Of the above mentioned groups, the TDKP was the biggest and the worst effected by this liquidationist trend. Lacking a genuinely illegal apparatus, the TDKP was quite easily destroyed by the political police in 1981, almost immediately after the military-fascist coup. In its October 1989 issue, Devrimin Sesi (Voice of the Revolution), the illegal organ of the TDKP conceded the fact that the TDKP leaders who were captured then, didn’t offer any resistance to the enemy and gave it valuable information. Utterly demoralized, this group almost ceased to exist until 1987. In a pamphlet published in February 1989 (Struggle Against the Right Opportunism of the 1981–1987 Period and its Vestiges in Organization and Work) the TDKP CC (ie The Central Committee) itself admitted to following a right opportunist line, an anti-Leninist organizational line, a capitulationist line with regard to the attack of political reaction and failing into ideological disarray in the 1980’s. Stooping as low as advocating the necessity of “a European style bourgeois democracy” during the years of reaction, the TDKP leaders attempted to hold a conference in December 1986 which was interrupted and broken amid bitter recriminations.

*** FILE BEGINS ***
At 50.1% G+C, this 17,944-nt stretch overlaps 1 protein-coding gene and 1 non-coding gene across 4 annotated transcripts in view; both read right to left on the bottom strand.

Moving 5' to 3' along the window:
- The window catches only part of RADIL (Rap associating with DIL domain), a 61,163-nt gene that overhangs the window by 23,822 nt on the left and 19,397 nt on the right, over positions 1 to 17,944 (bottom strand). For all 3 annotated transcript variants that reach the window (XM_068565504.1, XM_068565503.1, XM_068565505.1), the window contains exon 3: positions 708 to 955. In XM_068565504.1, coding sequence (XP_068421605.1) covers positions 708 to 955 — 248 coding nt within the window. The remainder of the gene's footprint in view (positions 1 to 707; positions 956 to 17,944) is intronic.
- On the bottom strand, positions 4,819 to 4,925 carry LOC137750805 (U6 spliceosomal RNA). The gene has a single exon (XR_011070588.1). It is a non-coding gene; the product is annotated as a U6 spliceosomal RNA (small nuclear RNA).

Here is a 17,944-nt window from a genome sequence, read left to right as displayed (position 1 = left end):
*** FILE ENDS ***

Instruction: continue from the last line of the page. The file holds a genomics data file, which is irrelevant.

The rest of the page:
A section of the delegates opposed the TDKP leadership and in the wake of this foiled conference reconstituted themselves as the Leninist Wing (later it was called the EKIM. 4 Another section of the delegates, who split away from the TDKP would form the TDKIH in August 1989; the TDKIH would in turn join the TKIH in 1991 and become part of the MLKP later.